The Madaba Map is part of a floor mosaic in the early Byzantine church of Saint George in Madaba, Jordan. Furthermore, the Madaba Map contains the oldest surviving original cartographic depiction of the Holy Land, especially Jerusalem. Officially it dates to the 6th century CE. Moreover, The Map depicts Jerusalem with the New Church of the Theotokos; which was dedicated on November 542. Interestingly buildings erected in Jerusalem after 570 are absent from the depiction; thus limiting the date range of its creation to the period between 542 and 570.
Who Are The Artists That Made Madaba Map?
So the mosaic was made by unknown artists. But it was probably for the Christian community of Madaba; which was the seat of a bishop at that time. Then in 614, Madaba was conquered by the Sasanian Empire. In the eighth century, the ruling Muslim Umayyad Caliphate removed some figural motifs from the mosaic. Ultimately in 746, Madaba was largely destroyed by an earthquake and subsequently abandoned.
Furthermore, the floor mosaic is located in the apse of the church of Saint George at Madaba. It is not oriented northwards, like modern maps, but faces east towards the altar in such a fashion that the position of places on the map coincides with the actual compass directions. Originally, it measured 21 by 7 m and contained over two million tesserae.
The Largest and Most Detailed Element of the Topographic Depiction Is Jerusalem
So the largest and most detailed element of the topographic depiction is Jerusalem. In fact, it is located right at the center of the map (see photo below). Furthermore, the Madaba Map clearly shows a number of significant structures in the Old City of Jerusalem: the Damascus Gate, the Lions’ Gate; the Golden Gate; the Zion Gate; the Church of the Holy Sepulchre; the New Church of the Theotokos; the Tower of David and the Cardo Maximus. On Jerusalem’s southwest side is shown Acel Dama (lit. “field of blood”); from Christian liturgy. The recognizable depiction of the urban topography makes the mosaic a key source of Byzantine Jerusalem.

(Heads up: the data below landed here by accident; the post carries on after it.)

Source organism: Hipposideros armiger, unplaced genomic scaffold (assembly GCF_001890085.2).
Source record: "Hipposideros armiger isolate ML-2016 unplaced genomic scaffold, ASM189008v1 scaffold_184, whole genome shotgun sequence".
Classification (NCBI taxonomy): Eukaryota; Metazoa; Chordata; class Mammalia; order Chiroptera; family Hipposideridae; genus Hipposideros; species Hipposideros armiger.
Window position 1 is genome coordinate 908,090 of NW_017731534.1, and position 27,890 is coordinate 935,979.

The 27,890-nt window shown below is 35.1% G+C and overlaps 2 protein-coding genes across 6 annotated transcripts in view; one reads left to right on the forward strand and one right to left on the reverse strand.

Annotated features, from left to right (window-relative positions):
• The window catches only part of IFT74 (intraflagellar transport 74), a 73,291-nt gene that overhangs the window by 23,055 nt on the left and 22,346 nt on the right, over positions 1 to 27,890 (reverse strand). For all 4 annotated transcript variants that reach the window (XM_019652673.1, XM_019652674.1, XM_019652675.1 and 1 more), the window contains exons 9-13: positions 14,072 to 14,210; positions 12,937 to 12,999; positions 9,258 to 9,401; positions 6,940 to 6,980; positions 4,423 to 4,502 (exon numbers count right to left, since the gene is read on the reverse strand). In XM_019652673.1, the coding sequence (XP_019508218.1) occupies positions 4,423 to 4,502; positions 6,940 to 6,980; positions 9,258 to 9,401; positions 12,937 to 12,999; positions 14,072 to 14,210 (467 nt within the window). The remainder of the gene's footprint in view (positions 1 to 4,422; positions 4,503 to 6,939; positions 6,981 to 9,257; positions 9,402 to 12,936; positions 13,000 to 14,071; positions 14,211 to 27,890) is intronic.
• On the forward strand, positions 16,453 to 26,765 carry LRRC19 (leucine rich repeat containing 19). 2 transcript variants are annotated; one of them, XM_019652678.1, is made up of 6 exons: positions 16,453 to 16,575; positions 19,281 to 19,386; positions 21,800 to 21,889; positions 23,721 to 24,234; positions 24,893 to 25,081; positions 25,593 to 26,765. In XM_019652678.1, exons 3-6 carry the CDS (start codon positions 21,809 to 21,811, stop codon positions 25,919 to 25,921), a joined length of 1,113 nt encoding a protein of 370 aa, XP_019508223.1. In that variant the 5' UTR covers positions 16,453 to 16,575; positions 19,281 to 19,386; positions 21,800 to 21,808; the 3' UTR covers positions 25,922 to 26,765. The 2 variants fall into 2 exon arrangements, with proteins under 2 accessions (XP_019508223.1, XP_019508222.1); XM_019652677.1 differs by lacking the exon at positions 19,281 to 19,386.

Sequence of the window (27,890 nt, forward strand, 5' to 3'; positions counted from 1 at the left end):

The Mosaic Map of Madaba Is the Oldest Known Geographic Floor Mosaic in Art History
The Madaba Map is the oldest known geographic floor mosaic in art history. It is used heavily for the localization and verification of biblical sites. The study of the map played a major role in answering the question of the topographical location of Askalon (Asqalan on the map). Then in 1967, excavations in the Jewish Quarter of Jerusalem revealed the Nea Church and the Cardo Maximus in the very locations suggested by the Madaba Map.
In February 2010, excavations further substantiated its accuracy with the discovery of a road depicted in the map that runs through the center of Jerusalem. According to the map, the main entrance to the city was through a large gate opening into a wide central street. Until the discovery, archaeologists were not able to excavate this site due to heavy pedestrian traffic. In the wake of infrastructure work near the Jaffa Gate, large paving stones were discovered at a depth of four meters below ground that prove such a road existed.